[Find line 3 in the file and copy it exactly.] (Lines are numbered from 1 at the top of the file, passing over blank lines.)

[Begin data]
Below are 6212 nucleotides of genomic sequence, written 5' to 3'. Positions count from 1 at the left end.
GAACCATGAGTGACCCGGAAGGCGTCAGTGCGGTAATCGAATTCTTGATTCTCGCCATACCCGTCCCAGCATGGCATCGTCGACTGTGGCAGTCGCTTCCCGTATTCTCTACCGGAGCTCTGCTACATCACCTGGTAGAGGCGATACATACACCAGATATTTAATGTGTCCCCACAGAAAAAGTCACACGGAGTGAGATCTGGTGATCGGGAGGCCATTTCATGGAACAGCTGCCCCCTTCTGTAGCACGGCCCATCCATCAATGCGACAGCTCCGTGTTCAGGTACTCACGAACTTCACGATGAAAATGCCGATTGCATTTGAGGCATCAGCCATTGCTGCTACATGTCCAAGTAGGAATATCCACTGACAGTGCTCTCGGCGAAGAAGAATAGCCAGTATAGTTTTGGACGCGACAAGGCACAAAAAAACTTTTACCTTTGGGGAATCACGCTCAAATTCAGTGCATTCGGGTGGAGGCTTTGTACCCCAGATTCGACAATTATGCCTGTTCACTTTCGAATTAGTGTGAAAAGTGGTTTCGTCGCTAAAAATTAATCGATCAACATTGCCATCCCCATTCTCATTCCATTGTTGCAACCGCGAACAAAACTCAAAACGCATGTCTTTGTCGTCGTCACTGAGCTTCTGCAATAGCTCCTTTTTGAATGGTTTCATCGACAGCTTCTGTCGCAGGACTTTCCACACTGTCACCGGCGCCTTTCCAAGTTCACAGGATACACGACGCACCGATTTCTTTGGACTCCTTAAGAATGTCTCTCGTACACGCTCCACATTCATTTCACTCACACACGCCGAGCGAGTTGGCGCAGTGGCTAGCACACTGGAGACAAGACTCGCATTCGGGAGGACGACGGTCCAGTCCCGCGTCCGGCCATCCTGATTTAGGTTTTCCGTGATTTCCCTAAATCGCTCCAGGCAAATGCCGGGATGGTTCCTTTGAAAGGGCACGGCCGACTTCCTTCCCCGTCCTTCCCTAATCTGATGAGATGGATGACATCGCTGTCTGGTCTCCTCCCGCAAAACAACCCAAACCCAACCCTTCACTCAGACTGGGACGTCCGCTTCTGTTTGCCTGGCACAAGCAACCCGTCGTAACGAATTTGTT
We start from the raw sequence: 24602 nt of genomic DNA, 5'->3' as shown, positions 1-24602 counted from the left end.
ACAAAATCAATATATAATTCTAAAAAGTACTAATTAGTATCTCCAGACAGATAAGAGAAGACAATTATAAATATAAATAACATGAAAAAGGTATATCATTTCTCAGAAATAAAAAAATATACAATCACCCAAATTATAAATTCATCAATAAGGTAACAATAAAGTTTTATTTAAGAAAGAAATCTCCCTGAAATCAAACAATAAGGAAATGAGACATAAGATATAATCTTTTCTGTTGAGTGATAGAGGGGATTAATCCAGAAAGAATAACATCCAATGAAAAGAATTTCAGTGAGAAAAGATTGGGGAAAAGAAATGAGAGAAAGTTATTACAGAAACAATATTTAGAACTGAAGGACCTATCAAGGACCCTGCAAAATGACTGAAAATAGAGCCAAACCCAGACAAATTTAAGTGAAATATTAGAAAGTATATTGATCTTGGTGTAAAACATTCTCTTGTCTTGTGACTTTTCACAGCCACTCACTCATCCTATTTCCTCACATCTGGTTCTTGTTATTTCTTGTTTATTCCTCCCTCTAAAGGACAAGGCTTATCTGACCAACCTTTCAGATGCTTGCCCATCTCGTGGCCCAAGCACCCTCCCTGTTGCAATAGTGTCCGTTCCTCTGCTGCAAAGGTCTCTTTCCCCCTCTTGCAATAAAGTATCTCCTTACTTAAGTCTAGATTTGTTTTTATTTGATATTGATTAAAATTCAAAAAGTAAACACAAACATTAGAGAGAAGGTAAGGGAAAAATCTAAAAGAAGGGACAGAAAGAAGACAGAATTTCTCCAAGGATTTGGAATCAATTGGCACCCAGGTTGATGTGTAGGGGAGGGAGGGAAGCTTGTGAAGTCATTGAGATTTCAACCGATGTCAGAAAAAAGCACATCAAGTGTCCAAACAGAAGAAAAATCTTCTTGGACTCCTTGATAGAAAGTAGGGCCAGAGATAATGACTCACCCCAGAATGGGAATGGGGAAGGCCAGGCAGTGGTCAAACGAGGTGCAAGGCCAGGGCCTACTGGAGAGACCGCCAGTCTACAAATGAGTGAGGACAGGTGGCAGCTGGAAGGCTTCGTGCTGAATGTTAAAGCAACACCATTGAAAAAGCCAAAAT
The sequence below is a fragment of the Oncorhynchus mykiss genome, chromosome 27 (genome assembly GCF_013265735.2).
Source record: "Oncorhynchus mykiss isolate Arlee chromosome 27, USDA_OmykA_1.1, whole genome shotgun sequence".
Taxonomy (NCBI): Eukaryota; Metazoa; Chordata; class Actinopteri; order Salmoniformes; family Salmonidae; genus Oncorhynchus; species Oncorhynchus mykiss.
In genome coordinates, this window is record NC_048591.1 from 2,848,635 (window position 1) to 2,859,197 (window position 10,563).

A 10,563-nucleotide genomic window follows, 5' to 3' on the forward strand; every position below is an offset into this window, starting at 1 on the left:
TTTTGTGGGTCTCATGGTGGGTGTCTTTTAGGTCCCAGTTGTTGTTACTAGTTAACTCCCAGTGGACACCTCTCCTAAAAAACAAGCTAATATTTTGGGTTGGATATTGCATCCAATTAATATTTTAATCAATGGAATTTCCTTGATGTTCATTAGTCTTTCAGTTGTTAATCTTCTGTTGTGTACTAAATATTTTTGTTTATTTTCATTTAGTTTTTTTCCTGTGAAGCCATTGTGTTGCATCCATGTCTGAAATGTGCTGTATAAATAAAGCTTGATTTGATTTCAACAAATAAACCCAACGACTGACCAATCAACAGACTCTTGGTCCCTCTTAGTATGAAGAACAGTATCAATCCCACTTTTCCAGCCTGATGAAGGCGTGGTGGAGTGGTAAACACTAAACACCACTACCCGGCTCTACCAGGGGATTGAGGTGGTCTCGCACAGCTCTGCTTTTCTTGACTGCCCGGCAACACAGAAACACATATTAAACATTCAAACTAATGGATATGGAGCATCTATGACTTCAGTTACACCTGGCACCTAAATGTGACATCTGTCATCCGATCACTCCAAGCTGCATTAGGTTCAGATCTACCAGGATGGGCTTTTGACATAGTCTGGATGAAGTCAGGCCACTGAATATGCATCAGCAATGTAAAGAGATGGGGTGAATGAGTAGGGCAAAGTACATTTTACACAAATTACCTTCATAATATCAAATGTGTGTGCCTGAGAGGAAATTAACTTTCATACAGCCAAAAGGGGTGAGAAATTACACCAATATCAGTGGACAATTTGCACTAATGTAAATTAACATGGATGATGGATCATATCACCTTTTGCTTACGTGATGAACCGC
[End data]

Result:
We start from the raw sequence: 24602 nt of genomic DNA, 5'->3' as shown, positions 1-24602 counted from the left end.